The risk that Israel’s threat to attack Iran’s nuclear installations will, in fact, lead to an outright military conflict may still be low, but it is growing. Israeli Prime Minister Binyamin Netanyahu’s recent visit to the US demonstrated that Israel’s fuse is much shorter than the Americans’. The current war of words is escalating, as is the covert war that Israel and the US are allegedly engaging in with Iran (including killings of nuclear scientists and use of cyber-warfare to damage nuclear facilities).

Iran, with its back to the wall as sanctions bite harder (especially the recent SWIFT and central bank restrictions, and Europe’s decision to stop importing Iranian oil), could react by increasing tensions in the Gulf. Eventually, it could easily sink a few ships to block the Strait of Hormuz, or unleash its proxies in the region, which include pro-Iranian Shia forces in Iraq, Bahrain, Kuwait, and Saudi Arabia, Hezbollah in Lebanon, and Hamas and Islamic Jihad in Gaza.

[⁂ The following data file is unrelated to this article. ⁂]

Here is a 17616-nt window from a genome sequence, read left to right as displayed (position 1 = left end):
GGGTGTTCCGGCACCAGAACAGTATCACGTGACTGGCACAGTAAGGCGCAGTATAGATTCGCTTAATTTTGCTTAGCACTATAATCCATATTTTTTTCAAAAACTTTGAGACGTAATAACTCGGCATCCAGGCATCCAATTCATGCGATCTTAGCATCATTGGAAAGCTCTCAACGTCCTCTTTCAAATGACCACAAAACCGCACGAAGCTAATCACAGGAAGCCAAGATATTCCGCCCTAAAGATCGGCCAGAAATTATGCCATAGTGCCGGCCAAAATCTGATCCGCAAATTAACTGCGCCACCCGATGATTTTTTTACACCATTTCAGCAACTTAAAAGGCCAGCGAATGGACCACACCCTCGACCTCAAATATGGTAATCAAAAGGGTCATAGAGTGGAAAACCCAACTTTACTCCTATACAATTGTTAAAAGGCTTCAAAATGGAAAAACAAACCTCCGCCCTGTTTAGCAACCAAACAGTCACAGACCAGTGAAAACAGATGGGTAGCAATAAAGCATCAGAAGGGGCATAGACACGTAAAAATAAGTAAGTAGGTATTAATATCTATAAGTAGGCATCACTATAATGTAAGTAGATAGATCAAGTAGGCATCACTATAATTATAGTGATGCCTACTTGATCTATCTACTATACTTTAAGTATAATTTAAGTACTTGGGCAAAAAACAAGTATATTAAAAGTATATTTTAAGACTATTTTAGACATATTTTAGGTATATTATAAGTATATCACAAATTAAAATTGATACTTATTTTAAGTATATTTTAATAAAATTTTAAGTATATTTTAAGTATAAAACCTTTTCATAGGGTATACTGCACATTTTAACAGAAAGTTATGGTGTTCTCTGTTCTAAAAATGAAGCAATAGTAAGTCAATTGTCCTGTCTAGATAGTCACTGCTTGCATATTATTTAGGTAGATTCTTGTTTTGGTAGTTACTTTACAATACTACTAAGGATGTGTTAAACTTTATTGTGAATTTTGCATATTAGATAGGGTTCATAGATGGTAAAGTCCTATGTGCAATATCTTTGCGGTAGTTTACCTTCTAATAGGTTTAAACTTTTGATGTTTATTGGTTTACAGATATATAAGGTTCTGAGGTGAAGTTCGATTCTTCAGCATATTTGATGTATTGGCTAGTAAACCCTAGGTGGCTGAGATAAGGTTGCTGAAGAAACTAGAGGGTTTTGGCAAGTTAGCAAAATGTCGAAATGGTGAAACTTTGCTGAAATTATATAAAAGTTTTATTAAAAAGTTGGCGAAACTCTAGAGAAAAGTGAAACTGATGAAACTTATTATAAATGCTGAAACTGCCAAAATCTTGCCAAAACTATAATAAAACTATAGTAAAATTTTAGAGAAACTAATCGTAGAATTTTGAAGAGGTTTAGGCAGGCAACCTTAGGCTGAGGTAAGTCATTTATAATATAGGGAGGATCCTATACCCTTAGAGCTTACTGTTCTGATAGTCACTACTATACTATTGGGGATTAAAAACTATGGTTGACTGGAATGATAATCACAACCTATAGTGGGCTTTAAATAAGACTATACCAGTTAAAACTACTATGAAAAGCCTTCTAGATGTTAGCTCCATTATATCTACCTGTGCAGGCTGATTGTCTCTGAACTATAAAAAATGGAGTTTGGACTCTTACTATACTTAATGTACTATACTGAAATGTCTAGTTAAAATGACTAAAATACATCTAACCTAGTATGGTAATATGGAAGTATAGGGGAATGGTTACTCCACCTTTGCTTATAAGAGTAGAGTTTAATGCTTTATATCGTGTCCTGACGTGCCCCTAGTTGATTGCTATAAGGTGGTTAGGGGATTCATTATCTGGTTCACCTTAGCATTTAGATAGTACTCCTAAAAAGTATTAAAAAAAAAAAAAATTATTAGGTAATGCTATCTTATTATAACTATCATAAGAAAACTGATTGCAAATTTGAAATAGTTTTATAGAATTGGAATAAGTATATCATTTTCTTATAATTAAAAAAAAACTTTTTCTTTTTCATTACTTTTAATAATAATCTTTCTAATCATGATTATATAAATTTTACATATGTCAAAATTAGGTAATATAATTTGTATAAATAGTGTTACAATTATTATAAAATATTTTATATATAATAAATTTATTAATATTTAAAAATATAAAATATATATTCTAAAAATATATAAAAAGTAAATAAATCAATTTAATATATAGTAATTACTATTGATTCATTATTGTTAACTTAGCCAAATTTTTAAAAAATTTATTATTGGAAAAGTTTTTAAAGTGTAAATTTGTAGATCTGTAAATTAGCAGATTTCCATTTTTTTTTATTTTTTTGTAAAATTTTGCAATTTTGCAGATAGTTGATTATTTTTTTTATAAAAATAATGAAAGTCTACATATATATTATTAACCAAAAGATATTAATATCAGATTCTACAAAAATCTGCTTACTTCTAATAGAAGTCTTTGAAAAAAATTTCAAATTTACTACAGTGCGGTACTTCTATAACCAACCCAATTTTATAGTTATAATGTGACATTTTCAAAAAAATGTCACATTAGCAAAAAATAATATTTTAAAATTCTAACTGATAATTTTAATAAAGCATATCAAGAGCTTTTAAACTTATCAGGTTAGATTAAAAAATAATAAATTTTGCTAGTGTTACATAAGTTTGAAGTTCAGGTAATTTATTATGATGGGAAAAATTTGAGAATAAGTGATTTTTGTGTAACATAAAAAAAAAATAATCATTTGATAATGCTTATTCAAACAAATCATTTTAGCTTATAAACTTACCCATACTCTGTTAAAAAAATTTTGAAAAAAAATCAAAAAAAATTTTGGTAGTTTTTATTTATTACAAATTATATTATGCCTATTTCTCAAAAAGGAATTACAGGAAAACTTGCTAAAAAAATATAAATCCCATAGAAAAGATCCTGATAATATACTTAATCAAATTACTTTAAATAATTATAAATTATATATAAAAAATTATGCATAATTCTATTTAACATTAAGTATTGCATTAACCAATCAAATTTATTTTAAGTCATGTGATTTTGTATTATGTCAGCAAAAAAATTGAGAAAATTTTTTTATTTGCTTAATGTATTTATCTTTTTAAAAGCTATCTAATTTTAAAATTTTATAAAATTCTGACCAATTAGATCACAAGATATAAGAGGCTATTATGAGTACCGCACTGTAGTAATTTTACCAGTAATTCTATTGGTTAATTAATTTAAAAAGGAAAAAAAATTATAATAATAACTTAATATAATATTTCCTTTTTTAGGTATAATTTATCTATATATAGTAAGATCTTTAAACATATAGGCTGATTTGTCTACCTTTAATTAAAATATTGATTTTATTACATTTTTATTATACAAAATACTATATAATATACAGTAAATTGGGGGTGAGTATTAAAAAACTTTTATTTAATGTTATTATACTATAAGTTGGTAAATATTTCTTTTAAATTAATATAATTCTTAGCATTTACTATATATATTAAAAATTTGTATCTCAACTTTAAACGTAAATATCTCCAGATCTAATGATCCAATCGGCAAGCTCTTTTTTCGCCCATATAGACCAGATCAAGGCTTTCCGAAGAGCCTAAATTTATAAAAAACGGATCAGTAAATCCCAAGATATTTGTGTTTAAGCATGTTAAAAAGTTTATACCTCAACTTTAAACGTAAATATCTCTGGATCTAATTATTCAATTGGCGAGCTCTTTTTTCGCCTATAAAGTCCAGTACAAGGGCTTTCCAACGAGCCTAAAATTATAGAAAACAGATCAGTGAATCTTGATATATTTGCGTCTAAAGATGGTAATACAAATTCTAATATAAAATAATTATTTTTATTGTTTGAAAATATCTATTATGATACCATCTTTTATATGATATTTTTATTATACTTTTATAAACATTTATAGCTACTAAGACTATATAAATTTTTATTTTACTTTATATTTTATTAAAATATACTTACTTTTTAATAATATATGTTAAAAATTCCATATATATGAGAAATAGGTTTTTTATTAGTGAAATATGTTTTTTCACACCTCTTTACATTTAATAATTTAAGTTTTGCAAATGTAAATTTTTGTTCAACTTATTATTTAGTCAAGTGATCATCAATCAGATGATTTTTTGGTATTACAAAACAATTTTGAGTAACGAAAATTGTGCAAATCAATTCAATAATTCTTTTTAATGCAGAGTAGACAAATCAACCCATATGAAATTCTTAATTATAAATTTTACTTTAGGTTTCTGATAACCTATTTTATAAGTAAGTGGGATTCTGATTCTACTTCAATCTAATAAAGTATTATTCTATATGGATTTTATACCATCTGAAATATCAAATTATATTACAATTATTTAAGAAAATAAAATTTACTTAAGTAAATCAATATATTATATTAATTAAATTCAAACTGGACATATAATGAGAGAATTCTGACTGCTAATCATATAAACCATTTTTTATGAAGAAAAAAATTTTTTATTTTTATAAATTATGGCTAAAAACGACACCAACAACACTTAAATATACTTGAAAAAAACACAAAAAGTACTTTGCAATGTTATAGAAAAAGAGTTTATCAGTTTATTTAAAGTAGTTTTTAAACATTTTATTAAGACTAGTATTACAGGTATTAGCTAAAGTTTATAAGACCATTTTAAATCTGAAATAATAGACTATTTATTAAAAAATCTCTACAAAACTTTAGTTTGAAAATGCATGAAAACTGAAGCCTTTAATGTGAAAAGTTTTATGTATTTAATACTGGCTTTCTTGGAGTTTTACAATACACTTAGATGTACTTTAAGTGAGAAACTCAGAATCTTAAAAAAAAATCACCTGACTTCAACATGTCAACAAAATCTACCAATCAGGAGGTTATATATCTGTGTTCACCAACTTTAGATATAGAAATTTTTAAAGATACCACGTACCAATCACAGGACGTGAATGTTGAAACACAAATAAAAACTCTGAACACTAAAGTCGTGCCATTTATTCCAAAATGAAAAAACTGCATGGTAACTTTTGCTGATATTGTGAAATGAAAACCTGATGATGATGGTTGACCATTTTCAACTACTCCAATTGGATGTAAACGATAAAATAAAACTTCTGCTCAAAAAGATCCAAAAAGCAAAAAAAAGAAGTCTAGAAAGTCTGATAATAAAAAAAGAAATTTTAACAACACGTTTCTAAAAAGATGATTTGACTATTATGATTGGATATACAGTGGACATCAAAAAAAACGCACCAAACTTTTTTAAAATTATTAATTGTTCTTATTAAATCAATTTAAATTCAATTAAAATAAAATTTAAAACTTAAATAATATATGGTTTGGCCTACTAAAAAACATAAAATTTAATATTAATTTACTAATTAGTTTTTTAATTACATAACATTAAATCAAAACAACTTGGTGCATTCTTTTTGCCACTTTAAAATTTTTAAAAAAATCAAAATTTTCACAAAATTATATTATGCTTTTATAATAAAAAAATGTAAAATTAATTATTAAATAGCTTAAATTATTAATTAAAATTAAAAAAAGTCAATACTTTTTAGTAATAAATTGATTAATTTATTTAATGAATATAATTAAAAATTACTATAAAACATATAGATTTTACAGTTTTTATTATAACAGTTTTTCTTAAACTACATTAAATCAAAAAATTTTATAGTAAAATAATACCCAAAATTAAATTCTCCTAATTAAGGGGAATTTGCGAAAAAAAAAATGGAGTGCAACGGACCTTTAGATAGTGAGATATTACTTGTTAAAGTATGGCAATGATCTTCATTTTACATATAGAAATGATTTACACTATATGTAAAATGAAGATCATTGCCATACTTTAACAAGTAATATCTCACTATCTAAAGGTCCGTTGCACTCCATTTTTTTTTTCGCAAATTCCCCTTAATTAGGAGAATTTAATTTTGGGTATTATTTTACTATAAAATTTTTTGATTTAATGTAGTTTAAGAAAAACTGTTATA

Recent attacks on Israeli embassies around the world appear to signal Iran’s reaction to the covert war being waged against it, and to the tightened sanctions, which are aggravating the effects of the regime’s economic mismanagement. Likewise, the recent escalation in cross-border fighting between Israel and Gaza-based Palestinian militants could be a sign of things to come.

The next few weeks could bring a reduction in tensions, as the US, France, Germany, the United Kingdom, China, and Russia go through another round of attempts to prevent Iran from developing nuclear weapons or the capacity to produce them. But if this attempt fails, as is likely, one cannot rule out that, by summer, Israel and the US agree that, sooner rather than later, force will have be used to stop Iran.